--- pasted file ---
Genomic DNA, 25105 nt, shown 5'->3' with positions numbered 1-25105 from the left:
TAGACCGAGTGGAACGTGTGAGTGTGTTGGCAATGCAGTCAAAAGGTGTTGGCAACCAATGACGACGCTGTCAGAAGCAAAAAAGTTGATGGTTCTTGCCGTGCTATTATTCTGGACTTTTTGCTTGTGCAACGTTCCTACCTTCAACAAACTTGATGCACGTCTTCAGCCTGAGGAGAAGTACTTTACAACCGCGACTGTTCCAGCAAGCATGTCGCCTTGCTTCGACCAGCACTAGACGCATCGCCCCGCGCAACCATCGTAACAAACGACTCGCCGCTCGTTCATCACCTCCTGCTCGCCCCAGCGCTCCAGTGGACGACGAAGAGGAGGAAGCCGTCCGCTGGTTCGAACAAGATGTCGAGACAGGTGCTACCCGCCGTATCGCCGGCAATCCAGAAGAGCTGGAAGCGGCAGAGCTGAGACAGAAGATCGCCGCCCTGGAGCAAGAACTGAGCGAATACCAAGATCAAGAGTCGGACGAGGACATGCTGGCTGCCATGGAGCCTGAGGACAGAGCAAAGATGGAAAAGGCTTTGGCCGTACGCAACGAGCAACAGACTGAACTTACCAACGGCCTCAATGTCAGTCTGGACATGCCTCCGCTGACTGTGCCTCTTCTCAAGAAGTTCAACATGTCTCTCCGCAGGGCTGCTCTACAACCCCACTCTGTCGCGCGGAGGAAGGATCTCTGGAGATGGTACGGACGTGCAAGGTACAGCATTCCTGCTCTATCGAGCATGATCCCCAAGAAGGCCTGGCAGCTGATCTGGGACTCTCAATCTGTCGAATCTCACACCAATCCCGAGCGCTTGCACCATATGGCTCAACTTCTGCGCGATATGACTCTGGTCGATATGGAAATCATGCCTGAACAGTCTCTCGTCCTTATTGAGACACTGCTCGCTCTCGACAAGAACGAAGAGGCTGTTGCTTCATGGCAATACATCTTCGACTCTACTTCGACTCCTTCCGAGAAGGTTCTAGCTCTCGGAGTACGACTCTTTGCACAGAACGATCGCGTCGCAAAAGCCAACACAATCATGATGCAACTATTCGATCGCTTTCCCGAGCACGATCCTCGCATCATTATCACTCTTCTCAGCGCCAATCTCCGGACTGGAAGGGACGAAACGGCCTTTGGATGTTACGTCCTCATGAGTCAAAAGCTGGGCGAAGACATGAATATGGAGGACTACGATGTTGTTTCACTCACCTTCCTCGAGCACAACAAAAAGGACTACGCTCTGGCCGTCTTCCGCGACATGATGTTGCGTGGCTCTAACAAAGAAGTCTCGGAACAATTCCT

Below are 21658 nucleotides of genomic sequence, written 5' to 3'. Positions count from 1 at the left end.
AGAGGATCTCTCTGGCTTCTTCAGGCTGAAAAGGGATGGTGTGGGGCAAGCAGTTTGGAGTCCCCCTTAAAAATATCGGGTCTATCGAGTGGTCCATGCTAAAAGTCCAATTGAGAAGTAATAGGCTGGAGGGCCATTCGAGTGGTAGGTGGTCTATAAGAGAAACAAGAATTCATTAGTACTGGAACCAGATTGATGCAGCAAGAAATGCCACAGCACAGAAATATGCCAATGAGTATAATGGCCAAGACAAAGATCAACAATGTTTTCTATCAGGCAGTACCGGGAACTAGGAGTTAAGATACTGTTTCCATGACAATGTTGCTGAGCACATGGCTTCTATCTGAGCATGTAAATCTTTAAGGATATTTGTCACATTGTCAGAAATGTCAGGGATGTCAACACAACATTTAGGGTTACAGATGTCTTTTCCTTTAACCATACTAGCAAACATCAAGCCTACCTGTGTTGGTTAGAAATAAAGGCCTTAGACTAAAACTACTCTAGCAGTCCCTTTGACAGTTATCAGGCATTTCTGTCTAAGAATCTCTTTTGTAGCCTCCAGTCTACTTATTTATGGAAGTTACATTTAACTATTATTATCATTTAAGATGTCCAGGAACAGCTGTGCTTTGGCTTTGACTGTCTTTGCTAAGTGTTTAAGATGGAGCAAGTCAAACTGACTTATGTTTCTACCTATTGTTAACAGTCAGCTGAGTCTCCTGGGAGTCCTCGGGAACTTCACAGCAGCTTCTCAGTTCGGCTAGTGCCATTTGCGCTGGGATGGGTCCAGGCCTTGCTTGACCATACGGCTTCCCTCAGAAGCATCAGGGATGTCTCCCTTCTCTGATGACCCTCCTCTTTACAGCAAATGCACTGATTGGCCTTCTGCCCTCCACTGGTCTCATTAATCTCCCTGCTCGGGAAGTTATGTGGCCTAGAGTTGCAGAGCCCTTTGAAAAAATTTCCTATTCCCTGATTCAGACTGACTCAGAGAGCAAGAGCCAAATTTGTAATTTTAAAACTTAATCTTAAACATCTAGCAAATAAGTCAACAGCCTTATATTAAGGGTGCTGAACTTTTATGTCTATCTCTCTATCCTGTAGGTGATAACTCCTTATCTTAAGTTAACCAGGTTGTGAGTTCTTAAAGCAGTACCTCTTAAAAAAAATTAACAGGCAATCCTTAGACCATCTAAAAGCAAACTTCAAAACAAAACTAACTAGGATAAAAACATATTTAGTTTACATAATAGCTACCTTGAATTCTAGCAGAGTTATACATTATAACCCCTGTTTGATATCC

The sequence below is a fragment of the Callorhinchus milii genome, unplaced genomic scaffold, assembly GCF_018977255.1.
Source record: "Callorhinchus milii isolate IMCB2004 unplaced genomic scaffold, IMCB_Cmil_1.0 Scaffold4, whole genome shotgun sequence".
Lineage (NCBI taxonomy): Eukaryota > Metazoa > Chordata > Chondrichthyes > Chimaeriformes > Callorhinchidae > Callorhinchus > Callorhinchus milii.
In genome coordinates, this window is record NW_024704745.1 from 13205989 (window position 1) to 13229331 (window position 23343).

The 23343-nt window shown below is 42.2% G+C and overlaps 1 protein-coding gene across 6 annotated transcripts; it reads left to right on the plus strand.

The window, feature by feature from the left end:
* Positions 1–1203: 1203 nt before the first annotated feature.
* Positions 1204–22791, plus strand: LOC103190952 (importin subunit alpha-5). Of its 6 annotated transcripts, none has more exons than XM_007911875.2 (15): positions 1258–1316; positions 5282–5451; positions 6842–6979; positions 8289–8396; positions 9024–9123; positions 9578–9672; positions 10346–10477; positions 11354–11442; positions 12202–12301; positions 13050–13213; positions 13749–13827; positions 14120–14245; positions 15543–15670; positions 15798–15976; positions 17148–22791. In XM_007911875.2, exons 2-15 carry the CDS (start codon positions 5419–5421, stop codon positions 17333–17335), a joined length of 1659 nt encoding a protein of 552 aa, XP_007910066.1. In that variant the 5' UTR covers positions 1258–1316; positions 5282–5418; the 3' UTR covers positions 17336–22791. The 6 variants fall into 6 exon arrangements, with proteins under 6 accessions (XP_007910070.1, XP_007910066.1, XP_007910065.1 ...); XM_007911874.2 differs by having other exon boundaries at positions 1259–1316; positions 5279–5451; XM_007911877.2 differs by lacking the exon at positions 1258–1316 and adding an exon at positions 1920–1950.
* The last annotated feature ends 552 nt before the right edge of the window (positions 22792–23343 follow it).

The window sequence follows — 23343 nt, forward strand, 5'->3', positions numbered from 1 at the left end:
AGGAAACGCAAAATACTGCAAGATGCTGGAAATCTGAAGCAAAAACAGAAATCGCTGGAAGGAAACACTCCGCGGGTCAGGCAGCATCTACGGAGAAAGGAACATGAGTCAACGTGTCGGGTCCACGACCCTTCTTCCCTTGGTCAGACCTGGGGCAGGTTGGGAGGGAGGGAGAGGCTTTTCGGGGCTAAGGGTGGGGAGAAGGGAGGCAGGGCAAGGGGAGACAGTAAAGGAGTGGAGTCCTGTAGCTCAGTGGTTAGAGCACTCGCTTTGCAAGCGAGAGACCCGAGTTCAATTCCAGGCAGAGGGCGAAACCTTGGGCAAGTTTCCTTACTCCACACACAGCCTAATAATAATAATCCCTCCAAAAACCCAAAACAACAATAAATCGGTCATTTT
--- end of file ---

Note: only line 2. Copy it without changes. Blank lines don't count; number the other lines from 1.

TAGACCGAGTGGAACGTGTGAGTGTGTTGGCAATGCAGTCAAAAGGTGTTGGCAACCAATGACGACGCTGTCAGAAGCAAAAAAGTTGATGGTTCTTGCCGTGCTATTATTCTGGACTTTTTGCTTGTGCAACGTTCCTACCTTCAACAAACTTGATGCACGTCTTCAGCCTGAGGAGAAGTACTTTACAACCGCGACTGTTCCAGCAAGCATGTCGCCTTGCTTCGACCAGCACTAGACGCATCGCCCCGCGCAACCATCGTAACAAACGACTCGCCGCTCGTTCATCACCTCCTGCTCGCCCCAGCGCTCCAGTGGACGACGAAGAGGAGGAAGCCGTCCGCTGGTTCGAACAAGATGTCGAGACAGGTGCTACCCGCCGTATCGCCGGCAATCCAGAAGAGCTGGAAGCGGCAGAGCTGAGACAGAAGATCGCCGCCCTGGAGCAAGAACTGAGCGAATACCAAGATCAAGAGTCGGACGAGGACATGCTGGCTGCCATGGAGCCTGAGGACAGAGCAAAGATGGAAAAGGCTTTGGCCGTACGCAACGAGCAACAGACTGAACTTACCAACGGCCTCAATGTCAGTCTGGACATGCCTCCGCTGACTGTGCCTCTTCTCAAGAAGTTCAACATGTCTCTCCGCAGGGCTGCTCTACAACCCCACTCTGTCGCGCGGAGGAAGGATCTCTGGAGATGGTACGGACGTGCAAGGTACAGCATTCCTGCTCTATCGAGCATGATCCCCAAGAAGGCCTGGCAGCTGATCTGGGACTCTCAATCTGTCGAATCTCACACCAATCCCGAGCGCTTGCACCATATGGCTCAACTTCTGCGCGATATGACTCTGGTCGATATGGAAATCATGCCTGAACAGTCTCTCGTCCTTATTGAGACACTGCTCGCTCTCGACAAGAACGAAGAGGCTGTTGCTTCATGGCAATACATCTTCGACTCTACTTCGACTCCTTCCGAGAAGGTTCTAGCTCTCGGAGTACGACTCTTTGCACAGAACGATCGCGTCGCAAAAGCCAACACAATCATGATGCAACTATTCGATCGCTTTCCCGAGCACGATCCTCGCATCATTATCACTCTTCTCAGCGCCAATCTCCGGACTGGAAGGGACGAAACGGCCTTTGGATGTTACGTCCTCATGAGTCAAAAGCTGGGCGAAGACATGAATATGGAGGACTACGATGTTGTTTCACTCACCTTCCTCGAGCACAACAAAAAGGACTACGCTCTGGCCGTCTTCCGCGACATGATGTTGCGTGGCTCTAACAAAGAAGTCTCGGAACAATTCCT